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50 and 51N relays

    • 3 posts
    July 28, 2019 4:59 PM PDT

    50 and 51N relays are mostly used in protection system, can somebody help me to understanding this?

    • 24 posts
    July 28, 2019 5:06 PM PDT

    Just google: On electromechanical relays, the 50 function can be added as an instantaneous attachment to a 51 time-overcurrent relay. If a relay has both 50 and 51 functions present and enabled is referred to as a 50/51 relay. ... This relay is referred to as a residual ground overcurrent or 51N (or 50/51N) relay.

    • 33 posts
    July 28, 2019 6:59 PM PDT

    Merrill -

    Time to start collecting your library.  Suggest:

    IEEE 242 -2001 Buff book

    IEEE 141-1993 (R1999) Red Book

    And I would highly recommend a coordination class to get you started.  Maybe check with your local IEEE.

    GE The Art and Science of Protective Relaying is old, dated, but the science is still good.  It is available from the internet.

    carl

     

    • 15 posts
    July 30, 2019 2:11 PM PDT

    50 and 51 are types of overcurrent relays (relays driven by a current transformer).
    Type 50 is an "instantaneous off" relay, whereas type 51 has an inbuilt time delay.

    The N, G, etc depicts not what the relay is, but how it is wired up.
    •N = Neutral CT connection
    •G = "Zero Sequence" CT connection

    That is, the N is wired to a current transformer around the neutral (earth connected) point of a star (Y)
    3-phase system. The G is connected to three series connected current transformers, one on each phase of a 3-phase system:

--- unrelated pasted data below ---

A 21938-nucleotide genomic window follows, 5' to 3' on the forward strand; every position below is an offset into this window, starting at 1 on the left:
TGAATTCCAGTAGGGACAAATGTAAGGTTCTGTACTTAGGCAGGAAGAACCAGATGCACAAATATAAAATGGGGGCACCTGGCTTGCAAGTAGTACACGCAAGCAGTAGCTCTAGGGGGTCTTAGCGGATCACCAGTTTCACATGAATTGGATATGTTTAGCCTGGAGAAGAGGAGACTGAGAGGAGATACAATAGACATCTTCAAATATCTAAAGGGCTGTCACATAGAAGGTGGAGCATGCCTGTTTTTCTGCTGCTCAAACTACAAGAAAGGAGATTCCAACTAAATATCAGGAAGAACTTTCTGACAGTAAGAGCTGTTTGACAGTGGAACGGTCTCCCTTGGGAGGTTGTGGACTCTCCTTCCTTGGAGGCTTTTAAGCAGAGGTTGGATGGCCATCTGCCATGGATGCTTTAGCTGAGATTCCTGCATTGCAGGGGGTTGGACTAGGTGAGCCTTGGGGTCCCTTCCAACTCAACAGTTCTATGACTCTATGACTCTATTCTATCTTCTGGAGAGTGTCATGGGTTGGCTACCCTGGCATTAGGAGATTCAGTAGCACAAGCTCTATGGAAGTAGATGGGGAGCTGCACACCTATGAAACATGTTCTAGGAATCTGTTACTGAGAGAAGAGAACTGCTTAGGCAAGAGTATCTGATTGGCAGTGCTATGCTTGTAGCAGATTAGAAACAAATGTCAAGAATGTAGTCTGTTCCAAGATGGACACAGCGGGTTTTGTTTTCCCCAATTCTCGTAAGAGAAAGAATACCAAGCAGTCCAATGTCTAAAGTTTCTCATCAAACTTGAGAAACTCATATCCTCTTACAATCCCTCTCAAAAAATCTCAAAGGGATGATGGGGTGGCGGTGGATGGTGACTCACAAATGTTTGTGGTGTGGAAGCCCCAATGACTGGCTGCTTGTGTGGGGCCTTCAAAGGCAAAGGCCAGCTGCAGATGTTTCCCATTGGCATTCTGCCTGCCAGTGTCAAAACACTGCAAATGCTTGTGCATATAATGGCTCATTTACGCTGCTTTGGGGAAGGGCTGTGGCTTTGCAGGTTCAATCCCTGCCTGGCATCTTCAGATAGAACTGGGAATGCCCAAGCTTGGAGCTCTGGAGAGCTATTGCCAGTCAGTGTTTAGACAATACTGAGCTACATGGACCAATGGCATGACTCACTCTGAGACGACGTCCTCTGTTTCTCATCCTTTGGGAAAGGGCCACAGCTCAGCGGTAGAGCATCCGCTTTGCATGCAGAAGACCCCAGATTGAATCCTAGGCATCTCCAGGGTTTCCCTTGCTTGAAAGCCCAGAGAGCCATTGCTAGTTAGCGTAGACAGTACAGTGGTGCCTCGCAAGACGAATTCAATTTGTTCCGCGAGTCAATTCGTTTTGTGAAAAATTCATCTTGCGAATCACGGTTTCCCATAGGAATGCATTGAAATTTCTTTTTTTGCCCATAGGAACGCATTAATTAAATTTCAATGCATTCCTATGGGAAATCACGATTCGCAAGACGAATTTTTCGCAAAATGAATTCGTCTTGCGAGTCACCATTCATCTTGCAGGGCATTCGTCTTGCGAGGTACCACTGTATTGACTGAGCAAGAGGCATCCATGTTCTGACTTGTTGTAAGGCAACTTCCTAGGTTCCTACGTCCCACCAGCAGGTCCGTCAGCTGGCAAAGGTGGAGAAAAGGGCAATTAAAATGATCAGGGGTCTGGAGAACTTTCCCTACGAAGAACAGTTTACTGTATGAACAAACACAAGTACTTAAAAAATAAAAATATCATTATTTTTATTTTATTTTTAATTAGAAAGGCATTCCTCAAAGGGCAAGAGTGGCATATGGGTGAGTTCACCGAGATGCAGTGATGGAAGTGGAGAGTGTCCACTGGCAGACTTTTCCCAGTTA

In both systems the relays are the same - it is merely the arrangement of current transformers and where they get their feed from that changes.

     

     

    • 85 posts
    July 30, 2019 6:33 PM PDT

     

    50 & 51 are ANSI Device names for overcurrent relays.

    50 is instantaneous

    51 is time delay

    They are often used with letters as depicted below.

    In the residual connection the three phase current imbalance appears in the 50N.

    The other two connections requires a fourth CT.

    The sensitivity of the residual connection is limited by the ratio of the phase CTs which may be 1200:5 or some other higher/lower ratio depending on load.

    If a more sensitive trip setting is desired for ground fault protection the fourth CT (G/GS) could be selected as 100:5 or 50:5.

     

     


    This post was edited by Steve Ward at July 30, 2019 6:51 PM PDT
    • 85 posts
    July 30, 2019 9:29 PM PDT

    Lets not forget the 51V.  Voltage controlled overcurrent relay.

    30 years & more ago they were used as backup protection for field loss (40). This could be a generator or other synchronous machines.

    The overcurrent unit would only operate if the voltage dropped to some predetermined level that indicated a loss of excitation.